High-altitude and high-latitude O+ and H+ outflows: the effect of finite electromagnetic turbulence wavelength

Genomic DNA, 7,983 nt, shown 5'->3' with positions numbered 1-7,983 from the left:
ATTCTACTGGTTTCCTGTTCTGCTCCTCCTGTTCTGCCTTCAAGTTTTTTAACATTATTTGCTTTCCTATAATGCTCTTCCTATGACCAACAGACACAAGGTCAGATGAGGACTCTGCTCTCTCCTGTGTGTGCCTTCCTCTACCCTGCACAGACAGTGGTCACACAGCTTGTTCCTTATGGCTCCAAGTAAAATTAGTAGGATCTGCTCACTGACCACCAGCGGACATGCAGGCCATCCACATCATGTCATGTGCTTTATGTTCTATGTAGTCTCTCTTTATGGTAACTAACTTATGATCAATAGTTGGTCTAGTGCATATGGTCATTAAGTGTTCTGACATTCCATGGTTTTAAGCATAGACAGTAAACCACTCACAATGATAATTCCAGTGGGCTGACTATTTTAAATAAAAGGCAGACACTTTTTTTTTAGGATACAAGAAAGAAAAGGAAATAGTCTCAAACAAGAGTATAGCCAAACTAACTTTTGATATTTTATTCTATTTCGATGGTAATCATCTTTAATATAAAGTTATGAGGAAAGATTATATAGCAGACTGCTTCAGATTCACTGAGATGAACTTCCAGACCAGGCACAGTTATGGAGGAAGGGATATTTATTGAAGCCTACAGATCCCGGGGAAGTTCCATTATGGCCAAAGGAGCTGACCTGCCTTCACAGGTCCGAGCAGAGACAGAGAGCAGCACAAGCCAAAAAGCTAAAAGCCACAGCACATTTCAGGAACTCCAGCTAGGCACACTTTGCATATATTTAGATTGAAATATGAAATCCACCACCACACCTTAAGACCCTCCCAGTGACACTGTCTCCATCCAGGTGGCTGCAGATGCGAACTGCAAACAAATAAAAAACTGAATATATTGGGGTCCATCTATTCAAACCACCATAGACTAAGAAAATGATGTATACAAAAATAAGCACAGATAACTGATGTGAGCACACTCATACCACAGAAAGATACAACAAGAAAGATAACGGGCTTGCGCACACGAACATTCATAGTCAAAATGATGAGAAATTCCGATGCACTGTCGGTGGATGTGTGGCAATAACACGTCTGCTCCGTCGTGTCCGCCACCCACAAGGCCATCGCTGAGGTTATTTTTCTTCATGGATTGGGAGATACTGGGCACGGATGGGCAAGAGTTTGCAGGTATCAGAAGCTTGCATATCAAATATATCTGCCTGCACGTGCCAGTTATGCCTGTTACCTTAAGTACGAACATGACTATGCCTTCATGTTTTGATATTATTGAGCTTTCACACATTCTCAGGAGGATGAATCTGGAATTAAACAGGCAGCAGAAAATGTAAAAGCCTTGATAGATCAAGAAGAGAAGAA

Abstract. The energization of ions, due to interaction with electromagnetic turbulence (i.e. wave-particle interactions), has an important influence on H+ and O+ ions outflows in the polar region. The effects of altitude and velocity dependent wave-particle interaction on H+ and O+ ions outflows in the auroral region were investigated by using Monte Carlo method. The Monte Carlo simulation included the effects of altitude and velocity dependent wave-particle interaction, gravity, polarization electrostatic field, and divergence of auroral geomagnetic field within the simulation tube (1.2–10 earth radii, RE). As the ions are heated due to wave-particle interactions (i.e. ion interactions with electromagnetic turbulence) and move to higher altitudes, the ion gyroradius ρi may become comparable to the electromagnetic turbulence wavelength λ⊥ and consequently (k⊥ρi) becomes larger than unity. This turns the heating rate to be negligible and the motion of the ions is described by using Liouville theorem. The main conclusions are as follows: (1) the formation of H+ and O+ conics at lower altitudes and for all values of λ⊥; (2) O+ toroids appear at 3.72 RE, 2.76 RE and 2 RE, for λ⊥=100, 10, and 1 km, respectively; however, H+ toroids appear at 6.6 RE, 4.4 RE and 3 RE, for λ⊥=100, 10, and 1 km, respectively; and H+ and O+ ion toroids did not appear for the case λ⊥ goes to infinity, i.e. when the effect of velocity dependent wave-particle interaction was not included; (3) As λ⊥ decreases, H+ and O+ ion drift velocity decreases, H+ and O+ ion density increases, H+ and O+ ion perpendicular temperature and H+ and O+ ion parallel temperature decrease; (4) Finally, including the effect of finite electromagnetic turbulence wavelength, i.e. the effect of velocity dependent diffusion coefficient and consequently, the velocity dependent wave-particle interactions produce realistic H+ and O+ ion temperatures and H+ and O+ toroids, and this is, qualitatively, consistent with the observations of H+ and O+ ions in the auroral region at high altitudes.